Feel free to look at this site to see more examples of rustic restaurant interiors.
Check out the tasty restaurant photography that I did in the restaurant below!
Doing Tasty Restaurant Photography with Main Dishes
Here are some additional pictures I took at The Lift Restaurant in Jackson Hole! There were so many beautiful dishes with great elements to capture! I focused a lot on the shapes and details of the food with the main dishes, so I shot at low angles with a very shallow depth of field.
As always, I wanted to capture people interacting with and eating the food, which is key to capturing tasty restaurant photography. See my previous Tasty Restaurant Photography post with appetizers and desserts to see more of this!
Because I was there with other photographers, I decided to take a “behind-the-scene” shot while taking pictures of this cheesy pasta and chicken.
I loved the texture of each dish, especially the grill marks on this salmon. I shot at a low angle and made sure to capture the edge of the rectangle plate to repeat the shape of the fish.
Tasty Restaurant Photography is one of my favorites because it helps the customer to see the best features of the dish they are about to eat! It’s fun to capture details in food, and it really makes you hungry!
Doing Tasty Restaurant Photography with Appetizers and Desserts
While in Jackson Hole, I had the opportunity to photograph appetizers and desserts at The Lift Restaurant (see their website here).
In order to do some tasty restaurant photography, there are three elements that you must include: Composition, Exposure, and Focus. I went into the restaurant thinking about what the best feature of each dish was, and made it my goal to capture that.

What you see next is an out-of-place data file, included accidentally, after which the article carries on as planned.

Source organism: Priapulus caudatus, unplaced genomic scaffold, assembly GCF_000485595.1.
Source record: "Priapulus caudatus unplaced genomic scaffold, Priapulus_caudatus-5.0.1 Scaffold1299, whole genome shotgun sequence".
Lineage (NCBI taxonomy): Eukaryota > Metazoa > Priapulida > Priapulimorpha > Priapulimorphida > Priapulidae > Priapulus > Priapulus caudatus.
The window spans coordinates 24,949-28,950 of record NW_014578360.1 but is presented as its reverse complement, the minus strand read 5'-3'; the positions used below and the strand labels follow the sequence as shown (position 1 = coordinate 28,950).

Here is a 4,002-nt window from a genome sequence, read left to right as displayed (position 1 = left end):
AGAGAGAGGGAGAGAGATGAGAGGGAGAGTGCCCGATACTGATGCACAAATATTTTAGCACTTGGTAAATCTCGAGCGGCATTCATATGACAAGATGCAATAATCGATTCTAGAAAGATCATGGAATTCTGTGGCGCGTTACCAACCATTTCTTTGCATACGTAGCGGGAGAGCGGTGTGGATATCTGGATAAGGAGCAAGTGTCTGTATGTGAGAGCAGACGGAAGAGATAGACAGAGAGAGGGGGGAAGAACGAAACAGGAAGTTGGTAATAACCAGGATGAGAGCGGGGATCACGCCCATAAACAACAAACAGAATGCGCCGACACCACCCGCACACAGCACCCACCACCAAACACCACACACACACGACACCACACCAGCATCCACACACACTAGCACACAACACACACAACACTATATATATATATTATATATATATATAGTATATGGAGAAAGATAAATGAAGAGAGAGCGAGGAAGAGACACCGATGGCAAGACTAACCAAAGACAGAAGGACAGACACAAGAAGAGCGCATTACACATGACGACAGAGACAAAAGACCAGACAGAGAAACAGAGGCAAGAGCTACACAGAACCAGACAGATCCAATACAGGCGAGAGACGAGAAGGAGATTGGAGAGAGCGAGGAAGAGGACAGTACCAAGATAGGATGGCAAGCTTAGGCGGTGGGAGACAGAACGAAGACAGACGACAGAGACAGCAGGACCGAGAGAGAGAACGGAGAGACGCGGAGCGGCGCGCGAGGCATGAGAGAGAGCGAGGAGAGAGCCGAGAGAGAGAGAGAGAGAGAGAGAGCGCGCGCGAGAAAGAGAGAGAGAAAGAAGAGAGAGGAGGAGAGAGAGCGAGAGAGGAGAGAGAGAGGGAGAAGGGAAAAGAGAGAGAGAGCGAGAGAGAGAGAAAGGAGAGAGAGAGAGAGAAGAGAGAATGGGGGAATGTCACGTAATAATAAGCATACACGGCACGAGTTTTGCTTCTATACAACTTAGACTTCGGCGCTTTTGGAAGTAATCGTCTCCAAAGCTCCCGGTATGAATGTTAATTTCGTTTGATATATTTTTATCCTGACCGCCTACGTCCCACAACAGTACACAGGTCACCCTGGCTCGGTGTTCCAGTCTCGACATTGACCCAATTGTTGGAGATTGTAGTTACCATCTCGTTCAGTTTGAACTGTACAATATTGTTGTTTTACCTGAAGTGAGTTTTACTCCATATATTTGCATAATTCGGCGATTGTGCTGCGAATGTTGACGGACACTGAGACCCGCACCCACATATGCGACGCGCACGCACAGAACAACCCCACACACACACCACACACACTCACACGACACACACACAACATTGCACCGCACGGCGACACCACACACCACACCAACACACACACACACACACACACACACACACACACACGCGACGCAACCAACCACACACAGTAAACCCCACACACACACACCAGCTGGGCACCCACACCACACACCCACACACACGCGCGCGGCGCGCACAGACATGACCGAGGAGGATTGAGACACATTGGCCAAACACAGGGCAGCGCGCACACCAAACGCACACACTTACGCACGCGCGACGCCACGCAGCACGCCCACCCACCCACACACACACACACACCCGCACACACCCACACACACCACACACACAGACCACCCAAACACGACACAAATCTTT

With this pita chips appetizer, I immediately noticed the unique plating of the chips spiraled around the dip, and texture of the dip. I decided to focus on the very center of the spiral which aligned perfectly with the piece of tomato on the edge of a pita chip.
I loved the fact that this mousse pie was cut in a square and placed on a circular plate. The pattern of the chocolate syrup also added so much to the composition. This is why i decided to take an overhead shot and face the mint in facing the edge of the plate on the rule of thirds line.
One of my favorite parts of taking pictures of restaurant food was capturing the customers interacting with the food. Seeing food being eaten is one of the keys to selling the menu item. Doesn’t it look appetizing?
With this image, I focused a lot on getting the right exposure. The mint had to be lighted correctly along with the cheesecake in the background. I didn’t want the far background behind the plate to be light, so I made sure to point the external flashes more directly at the subject.
The goal with tasty restaurant photography is to help the customer experience the food before they even taste it. Textures, colors, and arrangement are all important factors! Check out the main dishes I took pictures of here!
The Venue Interior Details Add to the Photoshoot
Often times, the environment you shoot fashion photography in adds to the photoshoot. If you look at my other fashion photoshoots you can see some of the background elements. This location is called The Venue, located in Rigby, Idaho. It’s a great place to hold receptions, luncheons, and other classy events. I had the chance to capture several interior venue details that can be great accessories to any photoshoot.
Something that I immediately noticed was the details int he chandeliers in several rooms of the venue.
There were also several plants on side tables and window sills that added awesome detail to the space as a whole!
Something as simple as the style of doorknob makes a difference!
There were several other interior venue details such as chairs, cloth, tables, and wall decoration. Next time you’re choosing a place to have a photoshoot, pay attention to the details in the room!